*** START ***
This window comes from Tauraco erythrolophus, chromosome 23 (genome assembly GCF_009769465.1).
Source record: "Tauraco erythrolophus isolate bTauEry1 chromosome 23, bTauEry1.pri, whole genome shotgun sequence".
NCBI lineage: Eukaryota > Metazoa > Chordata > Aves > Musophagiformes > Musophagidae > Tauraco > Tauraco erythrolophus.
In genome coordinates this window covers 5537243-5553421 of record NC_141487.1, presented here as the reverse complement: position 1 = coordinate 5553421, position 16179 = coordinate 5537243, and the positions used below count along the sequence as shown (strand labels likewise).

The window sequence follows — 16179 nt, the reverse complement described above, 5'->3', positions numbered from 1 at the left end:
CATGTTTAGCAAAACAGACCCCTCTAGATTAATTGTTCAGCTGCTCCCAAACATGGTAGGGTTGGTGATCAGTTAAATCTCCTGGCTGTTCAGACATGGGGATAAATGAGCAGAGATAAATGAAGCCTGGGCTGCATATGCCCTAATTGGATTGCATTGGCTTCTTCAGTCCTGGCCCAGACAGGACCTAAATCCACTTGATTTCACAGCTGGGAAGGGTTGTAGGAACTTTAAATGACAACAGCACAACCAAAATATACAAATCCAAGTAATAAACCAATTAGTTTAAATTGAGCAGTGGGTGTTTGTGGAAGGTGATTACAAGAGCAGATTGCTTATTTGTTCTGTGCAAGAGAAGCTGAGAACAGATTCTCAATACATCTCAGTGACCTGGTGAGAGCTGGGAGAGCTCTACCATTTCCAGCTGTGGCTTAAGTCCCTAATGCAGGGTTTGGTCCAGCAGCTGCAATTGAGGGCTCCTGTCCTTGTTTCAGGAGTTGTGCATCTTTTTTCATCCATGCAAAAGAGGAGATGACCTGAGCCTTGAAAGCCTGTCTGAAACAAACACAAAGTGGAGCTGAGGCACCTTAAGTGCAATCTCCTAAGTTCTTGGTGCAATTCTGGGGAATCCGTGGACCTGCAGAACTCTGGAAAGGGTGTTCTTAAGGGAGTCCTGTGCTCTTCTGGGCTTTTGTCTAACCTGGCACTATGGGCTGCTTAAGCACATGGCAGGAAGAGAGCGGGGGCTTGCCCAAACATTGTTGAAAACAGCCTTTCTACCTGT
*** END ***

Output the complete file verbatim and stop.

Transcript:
This window comes from Tauraco erythrolophus, chromosome 23 (genome assembly GCF_009769465.1).
Source record: "Tauraco erythrolophus isolate bTauEry1 chromosome 23, bTauEry1.pri, whole genome shotgun sequence".
NCBI lineage: Eukaryota > Metazoa > Chordata > Aves > Musophagiformes > Musophagidae > Tauraco > Tauraco erythrolophus.
In genome coordinates this window covers 5537243-5553421 of record NC_141487.1, presented here as the reverse complement: position 1 = coordinate 5553421, position 16179 = coordinate 5537243, and the positions used below count along the sequence as shown (strand labels likewise).

The window sequence follows — 16179 nt, the reverse complement described above, 5'->3', positions numbered from 1 at the left end:
CATGTTTAGCAAAACAGACCCCTCTAGATTAATTGTTCAGCTGCTCCCAAACATGGTAGGGTTGGTGATCAGTTAAATCTCCTGGCTGTTCAGACATGGGGATAAATGAGCAGAGATAAATGAAGCCTGGGCTGCATATGCCCTAATTGGATTGCATTGGCTTCTTCAGTCCTGGCCCAGACAGGACCTAAATCCACTTGATTTCACAGCTGGGAAGGGTTGTAGGAACTTTAAATGACAACAGCACAACCAAAATATACAAATCCAAGTAATAAACCAATTAGTTTAAATTGAGCAGTGGGTGTTTGTGGAAGGTGATTACAAGAGCAGATTGCTTATTTGTTCTGTGCAAGAGAAGCTGAGAACAGATTCTCAATACATCTCAGTGACCTGGTGAGAGCTGGGAGAGCTCTACCATTTCCAGCTGTGGCTTAAGTCCCTAATGCAGGGTTTGGTCCAGCAGCTGCAATTGAGGGCTCCTGTCCTTGTTTCAGGAGTTGTGCATCTTTTTTCATCCATGCAAAAGAGGAGATGACCTGAGCCTTGAAAGCCTGTCTGAAACAAACACAAAGTGGAGCTGAGGCACCTTAAGTGCAATCTCCTAAGTTCTTGGTGCAATTCTGGGGAATCCGTGGACCTGCAGAACTCTGGAAAGGGTGTTCTTAAGGGAGTCCTGTGCTCTTCTGGGCTTTTGTCTAACCTGGCACTATGGGCTGCTTAAGCACATGGCAGGAAGAGAGCGGGGGCTTGCCCAAACATTGTTGAAAACAGCCTTTCTACCTGT